The future of mobility presents new challenges for occupant safety, combining active and passive safety technology to, for example, trigger airbags immediately before a crash.
Protecting passengers in autonomous vehicles with new seating configurations is another area where restraint systems are undergoing modifications. At the same time, traditional passive safety systems are being designed to help improve weight, installation space and protection performance.
At the ‘Airbag 2018’ symposium in Mannheim from November 26 to 28, ZF will present the current state of development as well as new solutions.
“Occupant safety is paramount when developing new vehicles for automated and autonomous driving,” says Dr. Michael Büchsner, Head of ZF’s Passive Safety Systems Division. “Our concept of the pre-crash external side airbag is a great example of how ZF wants to achieve its Vision Zero, a world without accidents and emissions.”
Designed to be deployed externally from the side of the vehicle, this airbag helps serve as an additional crumple zone in the event of an accident. Tests have shown it can help reduce the occupant injury severity up to 40%. ZF will present the current state of development of this external pre-crash system at the symposium, describing amongst other things the activation strategy and pole test requirements.
In addition to the ever-stronger connection of active and passive safety technologies, occupant safety must also be adapted to new seating positions. A vehicle travelling in highly automated mode would ideally allow the driver to relax or work. In the future, it will be possible to recline the seat or turn it to face other directions.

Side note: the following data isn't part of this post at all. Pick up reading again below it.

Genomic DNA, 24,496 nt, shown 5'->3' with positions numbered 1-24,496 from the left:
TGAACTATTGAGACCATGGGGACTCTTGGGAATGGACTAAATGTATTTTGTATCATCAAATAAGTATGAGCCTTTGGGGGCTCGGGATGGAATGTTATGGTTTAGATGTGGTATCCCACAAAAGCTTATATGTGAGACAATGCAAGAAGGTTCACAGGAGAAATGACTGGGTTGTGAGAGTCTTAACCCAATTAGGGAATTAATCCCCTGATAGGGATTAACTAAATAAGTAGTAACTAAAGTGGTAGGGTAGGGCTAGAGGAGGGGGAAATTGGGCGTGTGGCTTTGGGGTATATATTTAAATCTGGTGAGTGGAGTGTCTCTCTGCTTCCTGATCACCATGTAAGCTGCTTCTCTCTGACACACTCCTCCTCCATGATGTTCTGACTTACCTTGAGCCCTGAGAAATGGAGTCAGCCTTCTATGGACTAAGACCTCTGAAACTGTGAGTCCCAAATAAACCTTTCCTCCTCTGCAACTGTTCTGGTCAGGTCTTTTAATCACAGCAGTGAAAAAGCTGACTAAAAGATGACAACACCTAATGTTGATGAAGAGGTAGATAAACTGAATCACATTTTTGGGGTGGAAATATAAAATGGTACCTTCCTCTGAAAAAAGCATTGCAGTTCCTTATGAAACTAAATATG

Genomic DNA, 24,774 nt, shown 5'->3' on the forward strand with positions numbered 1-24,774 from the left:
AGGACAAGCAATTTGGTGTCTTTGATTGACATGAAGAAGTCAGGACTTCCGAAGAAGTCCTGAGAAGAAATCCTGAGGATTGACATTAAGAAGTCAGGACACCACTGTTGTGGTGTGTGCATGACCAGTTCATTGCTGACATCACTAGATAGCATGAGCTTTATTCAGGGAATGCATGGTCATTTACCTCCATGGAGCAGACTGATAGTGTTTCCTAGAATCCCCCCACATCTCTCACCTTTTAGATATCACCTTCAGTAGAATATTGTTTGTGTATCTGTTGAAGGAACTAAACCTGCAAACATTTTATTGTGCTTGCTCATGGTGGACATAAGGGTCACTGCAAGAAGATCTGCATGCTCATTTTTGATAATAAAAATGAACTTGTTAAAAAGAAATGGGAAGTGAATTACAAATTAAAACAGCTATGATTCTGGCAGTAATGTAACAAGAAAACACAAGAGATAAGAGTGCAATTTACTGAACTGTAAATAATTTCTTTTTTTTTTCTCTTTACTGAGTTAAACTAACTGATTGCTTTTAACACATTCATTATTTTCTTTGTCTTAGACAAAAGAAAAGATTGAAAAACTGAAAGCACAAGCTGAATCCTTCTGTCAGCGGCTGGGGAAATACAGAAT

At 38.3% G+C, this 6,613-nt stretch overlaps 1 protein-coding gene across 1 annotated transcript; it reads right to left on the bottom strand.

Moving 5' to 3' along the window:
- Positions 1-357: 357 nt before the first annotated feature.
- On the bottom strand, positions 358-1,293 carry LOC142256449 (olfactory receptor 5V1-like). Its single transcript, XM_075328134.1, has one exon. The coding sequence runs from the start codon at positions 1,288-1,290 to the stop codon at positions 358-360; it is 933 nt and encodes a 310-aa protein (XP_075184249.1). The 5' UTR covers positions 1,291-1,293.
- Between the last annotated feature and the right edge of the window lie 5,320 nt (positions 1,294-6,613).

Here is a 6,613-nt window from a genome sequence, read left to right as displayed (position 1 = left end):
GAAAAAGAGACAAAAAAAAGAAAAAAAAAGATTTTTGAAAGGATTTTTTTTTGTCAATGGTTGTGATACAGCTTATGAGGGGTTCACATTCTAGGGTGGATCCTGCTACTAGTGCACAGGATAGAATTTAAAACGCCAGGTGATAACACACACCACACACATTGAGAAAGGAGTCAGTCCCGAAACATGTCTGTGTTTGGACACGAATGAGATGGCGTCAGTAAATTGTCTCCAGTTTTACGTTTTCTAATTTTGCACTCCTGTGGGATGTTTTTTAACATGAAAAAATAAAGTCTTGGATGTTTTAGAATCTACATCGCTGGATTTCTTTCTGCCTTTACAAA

Restraint systems like seatbelts and airbags must be designed to help protect the occupants in these flexible seating positions and will increasingly be integrated into the seat itself. Adaptive ‘dual contour’ airbags have been developed for this purpose. These airbags are designed to adapt to the occupant position and the new degree of freedom in the passenger compartment that automated driving has created.
To help lower the risk of collision between front seat occupants or with interior structural components during cases such as far side impact, ZF’s development of a far-side airbag is well advanced. It unfolds in the vehicle’s centre and is designed to help meet future regulatory testing: “The new test requirements of Euro NCAP, scheduled to be introduced by 2020, extend occupant safety requirements for the side facing away from the occupants in case of a side impact,” as Norbert Kagerer, Head of Development at ZF’s Passive Safety Systems Division, points out. “In the future, the far-side airbag may be necessary in order to receive a 5-star crash safety rating.”
ZF is also addressing other automotive megatrends with the lightest knee airbag in the automotive industry: “Due to its lower weight, the vehicle consumes less fuel and gives off fewer emissions,” says Kagerer. “In addition, the smaller and more flexible size helps meet new interior requirements of future electric and autonomous vehicles.” Featuring a housing made of fabric instead of metal, ZF’s new development weighs up to 30% less than conventional knee airbags. Volume production will begin in 2019.